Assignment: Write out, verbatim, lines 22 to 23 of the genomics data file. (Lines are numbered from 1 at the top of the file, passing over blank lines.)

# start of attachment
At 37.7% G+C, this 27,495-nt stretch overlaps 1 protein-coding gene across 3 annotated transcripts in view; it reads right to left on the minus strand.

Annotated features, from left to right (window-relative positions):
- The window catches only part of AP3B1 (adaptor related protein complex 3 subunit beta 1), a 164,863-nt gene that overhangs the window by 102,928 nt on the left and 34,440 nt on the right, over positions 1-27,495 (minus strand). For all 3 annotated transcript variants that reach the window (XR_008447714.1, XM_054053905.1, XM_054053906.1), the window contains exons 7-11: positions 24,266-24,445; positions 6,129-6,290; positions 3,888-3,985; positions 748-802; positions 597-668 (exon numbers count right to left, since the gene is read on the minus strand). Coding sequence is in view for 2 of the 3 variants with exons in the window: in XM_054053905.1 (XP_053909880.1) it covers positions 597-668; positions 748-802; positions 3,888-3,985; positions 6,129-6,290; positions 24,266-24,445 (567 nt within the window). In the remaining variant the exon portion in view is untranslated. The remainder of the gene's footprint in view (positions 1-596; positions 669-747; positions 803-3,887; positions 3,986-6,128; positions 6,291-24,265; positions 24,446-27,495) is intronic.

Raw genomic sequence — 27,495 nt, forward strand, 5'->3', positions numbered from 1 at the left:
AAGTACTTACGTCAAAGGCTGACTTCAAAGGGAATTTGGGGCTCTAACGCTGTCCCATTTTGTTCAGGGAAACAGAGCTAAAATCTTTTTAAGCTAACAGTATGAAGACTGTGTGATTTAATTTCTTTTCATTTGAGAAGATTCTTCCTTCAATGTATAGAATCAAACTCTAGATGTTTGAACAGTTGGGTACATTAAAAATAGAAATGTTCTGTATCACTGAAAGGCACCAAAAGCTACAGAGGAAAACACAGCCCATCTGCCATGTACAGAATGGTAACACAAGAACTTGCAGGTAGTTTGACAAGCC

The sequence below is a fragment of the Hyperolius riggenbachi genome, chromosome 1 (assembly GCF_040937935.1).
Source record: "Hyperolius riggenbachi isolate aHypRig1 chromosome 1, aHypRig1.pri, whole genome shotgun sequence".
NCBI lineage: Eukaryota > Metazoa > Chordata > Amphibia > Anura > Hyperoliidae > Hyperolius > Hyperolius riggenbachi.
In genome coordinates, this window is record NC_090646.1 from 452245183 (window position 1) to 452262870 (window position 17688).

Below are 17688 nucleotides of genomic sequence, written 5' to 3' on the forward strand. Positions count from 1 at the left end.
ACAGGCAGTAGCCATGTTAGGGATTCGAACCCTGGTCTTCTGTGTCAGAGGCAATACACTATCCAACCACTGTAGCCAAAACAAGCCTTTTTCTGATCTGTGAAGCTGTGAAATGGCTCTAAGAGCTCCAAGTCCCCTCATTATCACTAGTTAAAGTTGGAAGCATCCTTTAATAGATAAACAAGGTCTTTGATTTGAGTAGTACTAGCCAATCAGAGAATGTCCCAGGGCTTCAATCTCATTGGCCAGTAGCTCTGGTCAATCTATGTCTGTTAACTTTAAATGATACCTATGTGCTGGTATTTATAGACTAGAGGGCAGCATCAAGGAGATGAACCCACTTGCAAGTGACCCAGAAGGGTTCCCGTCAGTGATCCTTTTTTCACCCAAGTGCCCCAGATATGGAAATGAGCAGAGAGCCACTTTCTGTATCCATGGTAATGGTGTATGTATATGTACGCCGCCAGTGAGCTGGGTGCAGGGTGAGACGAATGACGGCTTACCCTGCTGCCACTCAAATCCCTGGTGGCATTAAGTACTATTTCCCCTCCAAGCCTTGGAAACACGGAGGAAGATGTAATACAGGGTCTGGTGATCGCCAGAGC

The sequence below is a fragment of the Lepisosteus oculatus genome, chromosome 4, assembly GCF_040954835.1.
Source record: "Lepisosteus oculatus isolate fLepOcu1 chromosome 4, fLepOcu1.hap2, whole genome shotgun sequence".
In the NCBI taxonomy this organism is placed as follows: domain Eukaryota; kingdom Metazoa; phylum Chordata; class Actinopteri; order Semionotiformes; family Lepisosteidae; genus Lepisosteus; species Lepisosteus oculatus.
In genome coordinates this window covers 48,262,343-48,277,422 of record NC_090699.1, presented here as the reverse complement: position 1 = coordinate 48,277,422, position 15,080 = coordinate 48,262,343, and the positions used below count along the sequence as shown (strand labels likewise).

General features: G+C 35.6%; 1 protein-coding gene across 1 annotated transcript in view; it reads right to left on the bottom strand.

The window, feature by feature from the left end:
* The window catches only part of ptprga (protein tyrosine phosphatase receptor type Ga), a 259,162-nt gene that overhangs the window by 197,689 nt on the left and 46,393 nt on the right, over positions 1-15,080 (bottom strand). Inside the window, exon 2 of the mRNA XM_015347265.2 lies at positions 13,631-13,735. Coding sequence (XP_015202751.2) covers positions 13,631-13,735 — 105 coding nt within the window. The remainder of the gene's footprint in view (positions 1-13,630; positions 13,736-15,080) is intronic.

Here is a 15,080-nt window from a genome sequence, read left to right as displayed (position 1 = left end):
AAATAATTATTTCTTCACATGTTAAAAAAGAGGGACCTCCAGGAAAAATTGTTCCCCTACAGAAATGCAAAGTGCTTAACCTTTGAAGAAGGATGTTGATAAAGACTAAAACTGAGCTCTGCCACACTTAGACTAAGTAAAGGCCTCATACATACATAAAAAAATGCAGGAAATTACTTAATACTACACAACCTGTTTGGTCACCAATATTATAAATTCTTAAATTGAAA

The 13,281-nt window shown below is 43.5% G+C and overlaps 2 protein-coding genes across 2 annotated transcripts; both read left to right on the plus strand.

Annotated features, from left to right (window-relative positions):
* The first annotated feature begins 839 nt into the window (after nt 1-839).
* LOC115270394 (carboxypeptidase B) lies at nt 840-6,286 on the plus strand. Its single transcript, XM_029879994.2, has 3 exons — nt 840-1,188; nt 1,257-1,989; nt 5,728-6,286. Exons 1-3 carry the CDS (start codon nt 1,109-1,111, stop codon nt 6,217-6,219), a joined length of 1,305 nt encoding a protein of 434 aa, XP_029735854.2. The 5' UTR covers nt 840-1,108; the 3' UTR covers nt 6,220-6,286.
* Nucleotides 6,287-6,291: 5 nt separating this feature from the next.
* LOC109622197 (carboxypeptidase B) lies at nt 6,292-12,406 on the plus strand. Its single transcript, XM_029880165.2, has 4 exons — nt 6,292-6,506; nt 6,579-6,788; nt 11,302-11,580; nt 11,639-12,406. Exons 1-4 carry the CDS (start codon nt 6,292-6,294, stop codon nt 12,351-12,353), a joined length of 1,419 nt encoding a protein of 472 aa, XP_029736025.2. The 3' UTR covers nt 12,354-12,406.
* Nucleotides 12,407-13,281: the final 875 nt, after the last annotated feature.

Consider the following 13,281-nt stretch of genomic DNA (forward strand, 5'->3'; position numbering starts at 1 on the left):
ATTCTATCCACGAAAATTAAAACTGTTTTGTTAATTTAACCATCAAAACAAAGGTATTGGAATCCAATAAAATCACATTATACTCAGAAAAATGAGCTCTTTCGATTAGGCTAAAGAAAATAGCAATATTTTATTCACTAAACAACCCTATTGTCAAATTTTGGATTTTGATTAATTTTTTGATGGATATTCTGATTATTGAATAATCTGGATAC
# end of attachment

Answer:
Annotated features, from left to right (window-relative positions):
* The first annotated feature begins 839 nt into the window (after nt 1-839).